Report on Percussion Instruments

In: Film and Music

Submitted By kyleferrao
Words 723
Pages 3
Percussion Instruments
Instruments that are sounded by striking, shaking, plucking, or scraping. All instruments such as drums and bells fall into this category. The formal classifications of most Percussion instruments are either Idiophones which are instruments that vibrate when struck, shook, plucked, or scraped or Membranophones which are instruments that have a stretched membrane that vibrates when struck, shook, or rubbed. Informally, Percussion instruments may be further divided into those instruments that produce a definite pitch and those that do not. Some whistles (aerophones) are also included in this category of instruments because they tend to be considered sound effects rather than serious instruments.
Percussion instruments may play not only rhythm, but also melody and harmony.
Percussion is commonly referred to as the backbone or the heartbeat of a musical ensemble, often working in close collaboration with bass instruments, when present. In jazz and other popular music ensembles, the pianist, bassist, drummer and sometimes the guitarist are referred to as the rhythm section. Most classical pieces written for full orchestra since the time of Haydn and Mozart are orchestrated to place emphasis on the strings, woodwinds, and brass. However, often at least one pair of timpani is included, though they rarely play continuously. Rather, they serve to provide additional accents when needed. In the 18th and 19th centuries, other percussion instruments like the triangle or cymbal have been used, again generally sparingly. The use of percussion instruments became more frequent in the 20th century classical music.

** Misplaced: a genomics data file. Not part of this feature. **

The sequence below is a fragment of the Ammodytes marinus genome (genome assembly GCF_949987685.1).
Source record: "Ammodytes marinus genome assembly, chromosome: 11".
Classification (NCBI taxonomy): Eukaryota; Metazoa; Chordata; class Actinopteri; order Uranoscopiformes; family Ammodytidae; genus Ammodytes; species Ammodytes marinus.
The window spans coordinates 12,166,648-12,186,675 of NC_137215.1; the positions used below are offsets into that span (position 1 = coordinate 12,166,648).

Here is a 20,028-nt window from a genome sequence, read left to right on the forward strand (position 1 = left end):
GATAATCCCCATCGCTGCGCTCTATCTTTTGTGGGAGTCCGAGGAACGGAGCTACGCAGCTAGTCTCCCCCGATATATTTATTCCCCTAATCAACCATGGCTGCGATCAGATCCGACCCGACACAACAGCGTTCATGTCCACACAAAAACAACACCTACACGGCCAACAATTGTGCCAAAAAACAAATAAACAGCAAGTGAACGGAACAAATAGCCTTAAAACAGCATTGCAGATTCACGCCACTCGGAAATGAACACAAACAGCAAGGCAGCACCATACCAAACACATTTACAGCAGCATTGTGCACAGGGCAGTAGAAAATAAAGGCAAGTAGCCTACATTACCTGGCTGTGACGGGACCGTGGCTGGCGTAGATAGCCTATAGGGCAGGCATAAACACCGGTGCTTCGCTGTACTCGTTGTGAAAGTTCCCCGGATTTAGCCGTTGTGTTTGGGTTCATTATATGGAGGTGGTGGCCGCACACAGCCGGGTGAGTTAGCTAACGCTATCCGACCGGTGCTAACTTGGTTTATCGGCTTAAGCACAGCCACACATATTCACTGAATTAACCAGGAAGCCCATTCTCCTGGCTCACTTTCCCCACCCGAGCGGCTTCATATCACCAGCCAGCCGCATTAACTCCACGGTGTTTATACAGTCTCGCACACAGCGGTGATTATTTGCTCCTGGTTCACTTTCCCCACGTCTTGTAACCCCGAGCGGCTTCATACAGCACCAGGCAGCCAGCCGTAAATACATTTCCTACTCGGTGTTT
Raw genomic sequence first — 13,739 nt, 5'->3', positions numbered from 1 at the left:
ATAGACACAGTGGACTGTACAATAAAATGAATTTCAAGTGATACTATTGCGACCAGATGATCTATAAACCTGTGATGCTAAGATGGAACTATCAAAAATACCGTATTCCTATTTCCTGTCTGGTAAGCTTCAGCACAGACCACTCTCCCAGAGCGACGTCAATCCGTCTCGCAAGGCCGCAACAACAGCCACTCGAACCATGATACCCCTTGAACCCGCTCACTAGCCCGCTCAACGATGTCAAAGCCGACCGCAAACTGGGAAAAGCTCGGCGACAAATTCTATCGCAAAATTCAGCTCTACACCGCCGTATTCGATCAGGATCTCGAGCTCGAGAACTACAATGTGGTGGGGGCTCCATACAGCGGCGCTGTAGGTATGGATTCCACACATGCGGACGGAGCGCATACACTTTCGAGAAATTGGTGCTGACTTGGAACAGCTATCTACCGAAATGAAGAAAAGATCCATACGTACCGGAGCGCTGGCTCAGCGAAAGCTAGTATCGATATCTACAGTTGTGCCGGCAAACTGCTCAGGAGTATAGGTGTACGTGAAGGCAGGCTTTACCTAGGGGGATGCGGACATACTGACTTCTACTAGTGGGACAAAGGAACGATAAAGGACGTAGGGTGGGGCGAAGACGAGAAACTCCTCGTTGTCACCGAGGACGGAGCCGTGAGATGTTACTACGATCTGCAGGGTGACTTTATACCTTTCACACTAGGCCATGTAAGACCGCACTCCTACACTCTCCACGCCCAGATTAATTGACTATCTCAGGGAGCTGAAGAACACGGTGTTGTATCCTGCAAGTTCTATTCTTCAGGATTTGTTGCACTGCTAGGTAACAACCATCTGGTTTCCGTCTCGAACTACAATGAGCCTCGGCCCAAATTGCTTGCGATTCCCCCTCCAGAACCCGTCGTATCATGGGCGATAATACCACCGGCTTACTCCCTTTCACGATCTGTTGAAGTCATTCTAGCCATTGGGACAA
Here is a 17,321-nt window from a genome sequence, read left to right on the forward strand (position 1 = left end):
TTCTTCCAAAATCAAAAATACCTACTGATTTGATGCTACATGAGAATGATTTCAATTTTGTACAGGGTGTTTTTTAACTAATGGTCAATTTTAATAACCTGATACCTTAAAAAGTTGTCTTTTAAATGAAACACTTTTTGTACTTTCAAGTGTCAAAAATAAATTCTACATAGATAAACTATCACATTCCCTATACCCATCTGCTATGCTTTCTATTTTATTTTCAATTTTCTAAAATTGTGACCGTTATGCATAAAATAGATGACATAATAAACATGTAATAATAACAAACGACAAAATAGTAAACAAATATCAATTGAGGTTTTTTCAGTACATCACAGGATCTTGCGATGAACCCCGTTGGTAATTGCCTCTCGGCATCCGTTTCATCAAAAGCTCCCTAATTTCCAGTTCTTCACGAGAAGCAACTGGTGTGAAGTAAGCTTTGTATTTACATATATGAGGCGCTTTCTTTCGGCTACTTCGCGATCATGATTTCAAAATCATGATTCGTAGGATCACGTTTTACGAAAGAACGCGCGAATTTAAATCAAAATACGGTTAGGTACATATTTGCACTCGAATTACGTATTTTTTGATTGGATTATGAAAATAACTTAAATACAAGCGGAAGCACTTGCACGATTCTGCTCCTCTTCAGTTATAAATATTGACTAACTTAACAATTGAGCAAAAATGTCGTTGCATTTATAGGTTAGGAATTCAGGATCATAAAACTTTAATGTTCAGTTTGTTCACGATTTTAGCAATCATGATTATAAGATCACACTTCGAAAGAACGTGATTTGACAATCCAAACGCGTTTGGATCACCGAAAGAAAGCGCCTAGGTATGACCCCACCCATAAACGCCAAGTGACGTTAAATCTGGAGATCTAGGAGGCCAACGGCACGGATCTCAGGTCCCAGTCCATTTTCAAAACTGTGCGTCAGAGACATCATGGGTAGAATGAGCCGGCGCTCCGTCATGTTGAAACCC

In almost every style of music, percussion plays a pivotal role. In military marching bands and pipes and drums, it is the beat of the bass drum that keeps the soldiers in step and at a regular speed, and it is the snare that provides that crisp,…...

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